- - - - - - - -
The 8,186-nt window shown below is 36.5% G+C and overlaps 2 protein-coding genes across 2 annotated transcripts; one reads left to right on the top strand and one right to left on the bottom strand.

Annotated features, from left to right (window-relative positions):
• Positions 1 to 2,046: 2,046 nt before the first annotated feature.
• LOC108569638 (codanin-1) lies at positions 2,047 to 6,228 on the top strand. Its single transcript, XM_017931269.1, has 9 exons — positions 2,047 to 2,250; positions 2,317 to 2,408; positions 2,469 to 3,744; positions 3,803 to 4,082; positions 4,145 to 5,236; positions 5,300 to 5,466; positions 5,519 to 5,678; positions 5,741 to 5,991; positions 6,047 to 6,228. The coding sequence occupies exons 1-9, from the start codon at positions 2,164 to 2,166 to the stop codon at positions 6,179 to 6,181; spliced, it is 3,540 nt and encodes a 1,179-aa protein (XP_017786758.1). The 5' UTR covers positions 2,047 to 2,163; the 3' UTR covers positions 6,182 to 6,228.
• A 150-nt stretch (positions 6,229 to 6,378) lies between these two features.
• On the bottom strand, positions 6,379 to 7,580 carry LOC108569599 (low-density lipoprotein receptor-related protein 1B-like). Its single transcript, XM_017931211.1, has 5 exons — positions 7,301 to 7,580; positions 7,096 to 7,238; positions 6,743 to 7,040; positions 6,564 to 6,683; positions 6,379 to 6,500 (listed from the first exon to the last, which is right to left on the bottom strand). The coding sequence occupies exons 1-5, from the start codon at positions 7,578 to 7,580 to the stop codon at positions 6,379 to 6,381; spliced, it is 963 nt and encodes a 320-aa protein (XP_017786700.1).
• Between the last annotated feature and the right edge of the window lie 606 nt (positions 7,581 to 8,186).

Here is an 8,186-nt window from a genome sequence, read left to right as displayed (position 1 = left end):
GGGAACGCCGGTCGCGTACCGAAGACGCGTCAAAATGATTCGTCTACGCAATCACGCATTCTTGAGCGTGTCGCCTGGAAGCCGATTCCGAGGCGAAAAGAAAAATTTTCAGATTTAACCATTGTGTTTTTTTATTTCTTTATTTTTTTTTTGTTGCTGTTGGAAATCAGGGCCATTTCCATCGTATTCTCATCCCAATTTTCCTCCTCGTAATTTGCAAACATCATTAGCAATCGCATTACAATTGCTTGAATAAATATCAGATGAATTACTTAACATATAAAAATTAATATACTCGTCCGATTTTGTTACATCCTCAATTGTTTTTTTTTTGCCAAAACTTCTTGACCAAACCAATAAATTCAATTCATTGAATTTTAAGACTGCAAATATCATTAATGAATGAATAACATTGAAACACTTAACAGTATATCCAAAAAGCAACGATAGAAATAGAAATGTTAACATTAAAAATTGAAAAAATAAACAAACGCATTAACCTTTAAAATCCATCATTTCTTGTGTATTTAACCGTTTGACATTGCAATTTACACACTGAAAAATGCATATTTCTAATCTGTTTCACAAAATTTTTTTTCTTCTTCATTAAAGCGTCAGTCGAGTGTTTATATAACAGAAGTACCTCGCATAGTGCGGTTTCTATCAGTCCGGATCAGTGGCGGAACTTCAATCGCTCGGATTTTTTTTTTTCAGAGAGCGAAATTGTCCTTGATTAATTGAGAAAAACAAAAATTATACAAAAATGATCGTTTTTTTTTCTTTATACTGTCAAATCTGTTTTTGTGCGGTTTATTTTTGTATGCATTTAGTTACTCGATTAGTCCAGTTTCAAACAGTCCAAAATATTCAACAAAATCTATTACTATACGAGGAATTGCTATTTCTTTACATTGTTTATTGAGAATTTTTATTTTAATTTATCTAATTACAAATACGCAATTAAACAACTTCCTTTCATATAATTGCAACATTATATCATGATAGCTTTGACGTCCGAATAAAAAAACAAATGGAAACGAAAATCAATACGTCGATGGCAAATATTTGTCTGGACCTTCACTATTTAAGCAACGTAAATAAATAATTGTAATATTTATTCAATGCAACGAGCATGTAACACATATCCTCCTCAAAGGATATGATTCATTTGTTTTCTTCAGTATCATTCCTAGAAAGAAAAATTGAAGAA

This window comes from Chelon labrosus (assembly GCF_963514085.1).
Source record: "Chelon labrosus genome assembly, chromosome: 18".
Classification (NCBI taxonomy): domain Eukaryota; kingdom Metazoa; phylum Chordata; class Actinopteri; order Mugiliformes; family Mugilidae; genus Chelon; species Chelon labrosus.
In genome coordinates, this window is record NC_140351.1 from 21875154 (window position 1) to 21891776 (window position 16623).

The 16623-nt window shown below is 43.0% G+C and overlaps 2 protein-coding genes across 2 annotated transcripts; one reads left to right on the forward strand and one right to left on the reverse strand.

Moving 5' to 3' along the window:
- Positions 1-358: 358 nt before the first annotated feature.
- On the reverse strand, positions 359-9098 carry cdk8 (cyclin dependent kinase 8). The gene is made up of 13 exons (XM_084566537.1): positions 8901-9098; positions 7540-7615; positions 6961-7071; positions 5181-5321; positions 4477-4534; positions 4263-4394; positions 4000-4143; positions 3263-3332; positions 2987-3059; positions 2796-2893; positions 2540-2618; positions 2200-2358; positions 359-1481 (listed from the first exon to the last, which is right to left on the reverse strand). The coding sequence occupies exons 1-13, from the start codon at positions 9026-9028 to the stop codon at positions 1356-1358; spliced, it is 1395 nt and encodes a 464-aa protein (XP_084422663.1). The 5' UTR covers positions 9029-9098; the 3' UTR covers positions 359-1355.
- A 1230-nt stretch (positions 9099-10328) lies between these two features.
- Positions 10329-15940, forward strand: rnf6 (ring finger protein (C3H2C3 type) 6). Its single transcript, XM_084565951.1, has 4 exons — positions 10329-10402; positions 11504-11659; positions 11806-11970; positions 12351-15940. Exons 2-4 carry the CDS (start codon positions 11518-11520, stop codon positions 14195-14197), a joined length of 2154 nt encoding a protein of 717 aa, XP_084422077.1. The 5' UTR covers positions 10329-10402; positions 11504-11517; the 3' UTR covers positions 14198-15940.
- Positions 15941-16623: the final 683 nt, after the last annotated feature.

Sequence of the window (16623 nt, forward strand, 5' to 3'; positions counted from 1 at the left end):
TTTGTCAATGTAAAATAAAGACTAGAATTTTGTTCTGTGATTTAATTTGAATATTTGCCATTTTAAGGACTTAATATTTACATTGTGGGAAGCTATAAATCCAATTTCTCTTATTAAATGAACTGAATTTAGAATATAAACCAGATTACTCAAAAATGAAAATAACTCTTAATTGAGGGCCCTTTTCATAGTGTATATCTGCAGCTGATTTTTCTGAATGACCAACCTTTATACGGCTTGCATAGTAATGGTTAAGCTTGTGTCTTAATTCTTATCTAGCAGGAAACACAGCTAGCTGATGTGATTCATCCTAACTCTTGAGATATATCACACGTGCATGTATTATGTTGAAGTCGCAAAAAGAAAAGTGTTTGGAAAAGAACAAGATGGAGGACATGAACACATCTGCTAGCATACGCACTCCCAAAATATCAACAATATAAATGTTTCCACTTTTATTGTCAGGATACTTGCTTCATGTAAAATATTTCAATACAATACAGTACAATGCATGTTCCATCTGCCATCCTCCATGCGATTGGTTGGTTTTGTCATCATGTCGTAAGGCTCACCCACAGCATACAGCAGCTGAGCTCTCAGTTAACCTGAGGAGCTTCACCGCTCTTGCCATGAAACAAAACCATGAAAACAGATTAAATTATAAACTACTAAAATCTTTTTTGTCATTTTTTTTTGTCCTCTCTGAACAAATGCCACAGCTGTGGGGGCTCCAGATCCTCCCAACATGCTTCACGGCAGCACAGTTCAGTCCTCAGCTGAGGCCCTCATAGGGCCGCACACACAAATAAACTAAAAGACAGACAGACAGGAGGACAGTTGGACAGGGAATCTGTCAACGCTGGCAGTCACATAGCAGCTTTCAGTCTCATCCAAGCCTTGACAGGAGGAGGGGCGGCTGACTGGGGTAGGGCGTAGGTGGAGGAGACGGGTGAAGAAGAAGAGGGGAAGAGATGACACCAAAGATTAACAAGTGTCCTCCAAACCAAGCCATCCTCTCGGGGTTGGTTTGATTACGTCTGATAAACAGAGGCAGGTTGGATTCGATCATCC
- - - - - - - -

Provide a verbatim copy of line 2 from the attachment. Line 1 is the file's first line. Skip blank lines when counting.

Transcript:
Annotated features, from left to right (window-relative positions):